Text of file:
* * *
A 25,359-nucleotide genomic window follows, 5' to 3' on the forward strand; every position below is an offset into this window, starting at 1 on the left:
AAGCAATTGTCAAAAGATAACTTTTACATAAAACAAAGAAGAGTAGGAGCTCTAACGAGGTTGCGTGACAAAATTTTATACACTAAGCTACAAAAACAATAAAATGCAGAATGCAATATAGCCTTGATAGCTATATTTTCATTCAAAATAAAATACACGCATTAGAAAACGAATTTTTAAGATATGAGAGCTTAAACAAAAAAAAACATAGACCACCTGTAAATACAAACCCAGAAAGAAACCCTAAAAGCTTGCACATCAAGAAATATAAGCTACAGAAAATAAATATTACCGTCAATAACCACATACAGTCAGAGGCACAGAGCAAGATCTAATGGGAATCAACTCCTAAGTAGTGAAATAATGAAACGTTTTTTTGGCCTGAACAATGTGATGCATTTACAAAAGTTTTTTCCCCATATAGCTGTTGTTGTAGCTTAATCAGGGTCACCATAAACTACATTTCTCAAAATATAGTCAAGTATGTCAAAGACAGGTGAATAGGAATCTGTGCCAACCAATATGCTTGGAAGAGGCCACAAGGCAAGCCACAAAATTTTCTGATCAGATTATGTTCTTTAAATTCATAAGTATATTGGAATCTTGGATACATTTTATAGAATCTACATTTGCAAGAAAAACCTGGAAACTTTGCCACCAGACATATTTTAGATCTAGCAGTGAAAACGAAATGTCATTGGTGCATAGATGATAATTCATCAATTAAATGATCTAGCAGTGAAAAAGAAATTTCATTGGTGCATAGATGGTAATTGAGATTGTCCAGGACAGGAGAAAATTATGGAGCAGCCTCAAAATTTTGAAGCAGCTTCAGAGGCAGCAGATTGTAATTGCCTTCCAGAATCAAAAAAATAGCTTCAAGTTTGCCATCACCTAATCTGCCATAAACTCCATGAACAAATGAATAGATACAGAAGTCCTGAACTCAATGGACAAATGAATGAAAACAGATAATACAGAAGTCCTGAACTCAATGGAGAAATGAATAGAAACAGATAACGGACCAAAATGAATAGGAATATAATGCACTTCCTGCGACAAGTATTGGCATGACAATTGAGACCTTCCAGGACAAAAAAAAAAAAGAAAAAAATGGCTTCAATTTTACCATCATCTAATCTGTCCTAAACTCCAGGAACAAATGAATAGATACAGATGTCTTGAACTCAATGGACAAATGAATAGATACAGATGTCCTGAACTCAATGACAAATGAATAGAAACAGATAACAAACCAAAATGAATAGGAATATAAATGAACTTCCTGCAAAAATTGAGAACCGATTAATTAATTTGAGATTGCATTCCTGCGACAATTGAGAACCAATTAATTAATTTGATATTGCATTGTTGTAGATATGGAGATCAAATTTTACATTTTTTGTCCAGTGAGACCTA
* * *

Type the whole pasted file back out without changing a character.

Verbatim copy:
A 25,359-nucleotide genomic window follows, 5' to 3' on the forward strand; every position below is an offset into this window, starting at 1 on the left:
AAGCAATTGTCAAAAGATAACTTTTACATAAAACAAAGAAGAGTAGGAGCTCTAACGAGGTTGCGTGACAAAATTTTATACACTAAGCTACAAAAACAATAAAATGCAGAATGCAATATAGCCTTGATAGCTATATTTTCATTCAAAATAAAATACACGCATTAGAAAACGAATTTTTAAGATATGAGAGCTTAAACAAAAAAAAACATAGACCACCTGTAAATACAAACCCAGAAAGAAACCCTAAAAGCTTGCACATCAAGAAATATAAGCTACAGAAAATAAATATTACCGTCAATAACCACATACAGTCAGAGGCACAGAGCAAGATCTAATGGGAATCAACTCCTAAGTAGTGAAATAATGAAACGTTTTTTTGGCCTGAACAATGTGATGCATTTACAAAAGTTTTTTCCCCATATAGCTGTTGTTGTAGCTTAATCAGGGTCACCATAAACTACATTTCTCAAAATATAGTCAAGTATGTCAAAGACAGGTGAATAGGAATCTGTGCCAACCAATATGCTTGGAAGAGGCCACAAGGCAAGCCACAAAATTTTCTGATCAGATTATGTTCTTTAAATTCATAAGTATATTGGAATCTTGGATACATTTTATAGAATCTACATTTGCAAGAAAAACCTGGAAACTTTGCCACCAGACATATTTTAGATCTAGCAGTGAAAACGAAATGTCATTGGTGCATAGATGATAATTCATCAATTAAATGATCTAGCAGTGAAAAAGAAATTTCATTGGTGCATAGATGGTAATTGAGATTGTCCAGGACAGGAGAAAATTATGGAGCAGCCTCAAAATTTTGAAGCAGCTTCAGAGGCAGCAGATTGTAATTGCCTTCCAGAATCAAAAAAATAGCTTCAAGTTTGCCATCACCTAATCTGCCATAAACTCCATGAACAAATGAATAGATACAGAAGTCCTGAACTCAATGGACAAATGAATGAAAACAGATAATACAGAAGTCCTGAACTCAATGGAGAAATGAATAGAAACAGATAACGGACCAAAATGAATAGGAATATAATGCACTTCCTGCGACAAGTATTGGCATGACAATTGAGACCTTCCAGGACAAAAAAAAAAAAGAAAAAAATGGCTTCAATTTTACCATCATCTAATCTGTCCTAAACTCCAGGAACAAATGAATAGATACAGATGTCTTGAACTCAATGGACAAATGAATAGATACAGATGTCCTGAACTCAATGACAAATGAATAGAAACAGATAACAAACCAAAATGAATAGGAATATAAATGAACTTCCTGCAAAAATTGAGAACCGATTAATTAATTTGAGATTGCATTCCTGCGACAATTGAGAACCAATTAATTAATTTGATATTGCATTGTTGTAGATATGGAGATCAAATTTTACATTTTTTGTCCAGTGAGACCTA